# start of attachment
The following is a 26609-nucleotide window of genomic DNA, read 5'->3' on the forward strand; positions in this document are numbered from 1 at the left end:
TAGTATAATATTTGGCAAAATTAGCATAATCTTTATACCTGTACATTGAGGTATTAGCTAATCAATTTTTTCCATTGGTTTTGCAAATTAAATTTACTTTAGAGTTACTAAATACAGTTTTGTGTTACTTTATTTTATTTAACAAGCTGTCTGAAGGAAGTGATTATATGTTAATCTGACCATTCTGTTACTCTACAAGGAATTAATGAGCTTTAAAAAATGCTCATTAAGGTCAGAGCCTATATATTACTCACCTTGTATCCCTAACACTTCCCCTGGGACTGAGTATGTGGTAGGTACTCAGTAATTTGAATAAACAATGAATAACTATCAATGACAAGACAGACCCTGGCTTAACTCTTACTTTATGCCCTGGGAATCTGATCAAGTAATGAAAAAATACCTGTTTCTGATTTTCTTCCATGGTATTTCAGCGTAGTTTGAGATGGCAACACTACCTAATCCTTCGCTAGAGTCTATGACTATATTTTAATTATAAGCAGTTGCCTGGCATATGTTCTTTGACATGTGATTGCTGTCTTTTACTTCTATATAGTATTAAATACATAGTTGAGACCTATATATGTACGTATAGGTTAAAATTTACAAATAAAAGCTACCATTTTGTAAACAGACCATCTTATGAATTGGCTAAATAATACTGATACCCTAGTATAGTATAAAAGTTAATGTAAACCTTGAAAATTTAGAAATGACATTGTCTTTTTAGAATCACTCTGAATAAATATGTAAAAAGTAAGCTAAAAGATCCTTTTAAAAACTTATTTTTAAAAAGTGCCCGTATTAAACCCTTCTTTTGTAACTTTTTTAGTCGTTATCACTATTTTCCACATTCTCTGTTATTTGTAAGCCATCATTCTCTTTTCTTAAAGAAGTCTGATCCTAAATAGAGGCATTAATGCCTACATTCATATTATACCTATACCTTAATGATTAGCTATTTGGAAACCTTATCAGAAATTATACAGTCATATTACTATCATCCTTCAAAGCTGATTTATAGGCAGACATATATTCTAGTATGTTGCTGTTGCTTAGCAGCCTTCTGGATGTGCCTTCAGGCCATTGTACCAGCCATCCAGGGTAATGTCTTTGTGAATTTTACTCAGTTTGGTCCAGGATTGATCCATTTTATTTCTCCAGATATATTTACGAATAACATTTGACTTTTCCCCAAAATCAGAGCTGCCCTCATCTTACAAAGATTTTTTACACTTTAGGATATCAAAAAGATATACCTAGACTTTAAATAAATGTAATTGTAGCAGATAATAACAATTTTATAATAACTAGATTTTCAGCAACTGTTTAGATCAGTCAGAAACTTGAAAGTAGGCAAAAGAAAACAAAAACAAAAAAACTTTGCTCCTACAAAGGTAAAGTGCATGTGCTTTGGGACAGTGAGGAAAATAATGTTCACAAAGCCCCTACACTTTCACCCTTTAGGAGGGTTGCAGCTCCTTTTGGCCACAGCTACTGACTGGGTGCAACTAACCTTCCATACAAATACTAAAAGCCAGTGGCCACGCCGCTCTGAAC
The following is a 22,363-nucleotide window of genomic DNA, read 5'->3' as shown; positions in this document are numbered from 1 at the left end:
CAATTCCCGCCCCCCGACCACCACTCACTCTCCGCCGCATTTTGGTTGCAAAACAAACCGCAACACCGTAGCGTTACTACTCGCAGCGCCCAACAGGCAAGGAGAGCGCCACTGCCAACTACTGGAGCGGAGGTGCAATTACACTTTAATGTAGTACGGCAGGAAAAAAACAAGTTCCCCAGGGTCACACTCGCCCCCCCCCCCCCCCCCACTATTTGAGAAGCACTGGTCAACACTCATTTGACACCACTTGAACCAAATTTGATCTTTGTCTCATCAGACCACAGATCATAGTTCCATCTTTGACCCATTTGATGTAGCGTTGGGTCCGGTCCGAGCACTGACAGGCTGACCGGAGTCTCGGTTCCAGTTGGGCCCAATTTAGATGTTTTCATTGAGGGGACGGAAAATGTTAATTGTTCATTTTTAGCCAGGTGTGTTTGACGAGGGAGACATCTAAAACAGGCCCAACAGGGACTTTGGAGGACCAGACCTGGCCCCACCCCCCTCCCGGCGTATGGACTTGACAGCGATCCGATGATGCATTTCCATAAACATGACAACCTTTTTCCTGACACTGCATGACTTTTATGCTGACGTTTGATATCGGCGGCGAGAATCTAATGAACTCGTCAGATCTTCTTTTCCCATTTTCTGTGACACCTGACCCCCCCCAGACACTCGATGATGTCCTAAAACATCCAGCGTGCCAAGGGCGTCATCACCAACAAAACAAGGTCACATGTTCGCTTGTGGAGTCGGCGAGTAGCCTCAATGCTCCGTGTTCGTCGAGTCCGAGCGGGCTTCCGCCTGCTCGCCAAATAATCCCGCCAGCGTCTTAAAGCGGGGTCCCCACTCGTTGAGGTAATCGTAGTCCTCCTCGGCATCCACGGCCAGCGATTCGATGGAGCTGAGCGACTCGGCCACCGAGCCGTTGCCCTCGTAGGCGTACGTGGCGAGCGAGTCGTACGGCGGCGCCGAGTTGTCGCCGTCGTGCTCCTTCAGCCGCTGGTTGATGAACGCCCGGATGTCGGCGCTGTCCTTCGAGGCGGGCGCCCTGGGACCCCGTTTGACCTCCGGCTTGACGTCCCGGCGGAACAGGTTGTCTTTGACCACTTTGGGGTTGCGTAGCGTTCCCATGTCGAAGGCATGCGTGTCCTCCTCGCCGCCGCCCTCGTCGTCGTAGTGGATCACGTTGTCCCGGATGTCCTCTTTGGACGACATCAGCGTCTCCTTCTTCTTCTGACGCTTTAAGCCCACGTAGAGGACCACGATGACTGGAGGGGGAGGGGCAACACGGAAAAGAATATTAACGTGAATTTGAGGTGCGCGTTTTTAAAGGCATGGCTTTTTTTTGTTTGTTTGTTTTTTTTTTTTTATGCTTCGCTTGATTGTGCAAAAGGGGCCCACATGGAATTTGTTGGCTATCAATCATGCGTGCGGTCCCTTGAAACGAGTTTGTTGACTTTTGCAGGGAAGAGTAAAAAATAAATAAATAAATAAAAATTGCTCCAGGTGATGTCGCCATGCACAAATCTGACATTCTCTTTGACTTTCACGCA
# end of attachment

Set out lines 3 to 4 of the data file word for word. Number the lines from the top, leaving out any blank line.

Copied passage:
The following is a 22,363-nucleotide window of genomic DNA, read 5'->3' as shown; positions in this document are numbered from 1 at the left end:
CAATTCCCGCCCCCCGACCACCACTCACTCTCCGCCGCATTTTGGTTGCAAAACAAACCGCAACACCGTAGCGTTACTACTCGCAGCGCCCAACAGGCAAGGAGAGCGCCACTGCCAACTACTGGAGCGGAGGTGCAATTACACTTTAATGTAGTACGGCAGGAAAAAAACAAGTTCCCCAGGGTCACACTCGCCCCCCCCCCCCCCCCCACTATTTGAGAAGCACTGGTCAACACTCATTTGACACCACTTGAACCAAATTTGATCTTTGTCTCATCAGACCACAGATCATAGTTCCATCTTTGACCCATTTGATGTAGCGTTGGGTCCGGTCCGAGCACTGACAGGCTGACCGGAGTCTCGGTTCCAGTTGGGCCCAATTTAGATGTTTTCATTGAGGGGACGGAAAATGTTAATTGTTCATTTTTAGCCAGGTGTGTTTGACGAGGGAGACATCTAAAACAGGCCCAACAGGGACTTTGGAGGACCAGACCTGGCCCCACCCCCCTCCCGGCGTATGGACTTGACAGCGATCCGATGATGCATTTCCATAAACATGACAACCTTTTTCCTGACACTGCATGACTTTTATGCTGACGTTTGATATCGGCGGCGAGAATCTAATGAACTCGTCAGATCTTCTTTTCCCATTTTCTGTGACACCTGACCCCCCCCAGACACTCGATGATGTCCTAAAACATCCAGCGTGCCAAGGGCGTCATCACCAACAAAACAAGGTCACATGTTCGCTTGTGGAGTCGGCGAGTAGCCTCAATGCTCCGTGTTCGTCGAGTCCGAGCGGGCTTCCGCCTGCTCGCCAAATAATCCCGCCAGCGTCTTAAAGCGGGGTCCCCACTCGTTGAGGTAATCGTAGTCCTCCTCGGCATCCACGGCCAGCGATTCGATGGAGCTGAGCGACTCGGCCACCGAGCCGTTGCCCTCGTAGGCGTACGTGGCGAGCGAGTCGTACGGCGGCGCCGAGTTGTCGCCGTCGTGCTCCTTCAGCCGCTGGTTGATGAACGCCCGGATGTCGGCGCTGTCCTTCGAGGCGGGCGCCCTGGGACCCCGTTTGACCTCCGGCTTGACGTCCCGGCGGAACAGGTTGTCTTTGACCACTTTGGGGTTGCGTAGCGTTCCCATGTCGAAGGCATGCGTGTCCTCCTCGCCGCCGCCCTCGTCGTCGTAGTGGATCACGTTGTCCCGGATGTCCTCTTTGGACGACATCAGCGTCTCCTTCTTCTTCTGACGCTTTAAGCCCACGTAGAGGACCACGATGACTGGAGGGGGAGGGGCAACACGGAAAAGAATATTAACGTGAATTTGAGGTGCGCGTTTTTAAAGGCATGGCTTTTTTTTGTTTGTTTGTTTTTTTTTTTTTATGCTTCGCTTGATTGTGCAAAAGGGGCCCACATGGAATTTGTTGGCTATCAATCATGCGTGCGGTCCCTTGAAACGAGTTTGTTGACTTTTGCAGGGAAGAGTAAAAAATAAATAAATAAATAAAAATTGCTCCAGGTGATGTCGCCATGCACAAATCTGACATTCTCTTTGACTTTCACGCA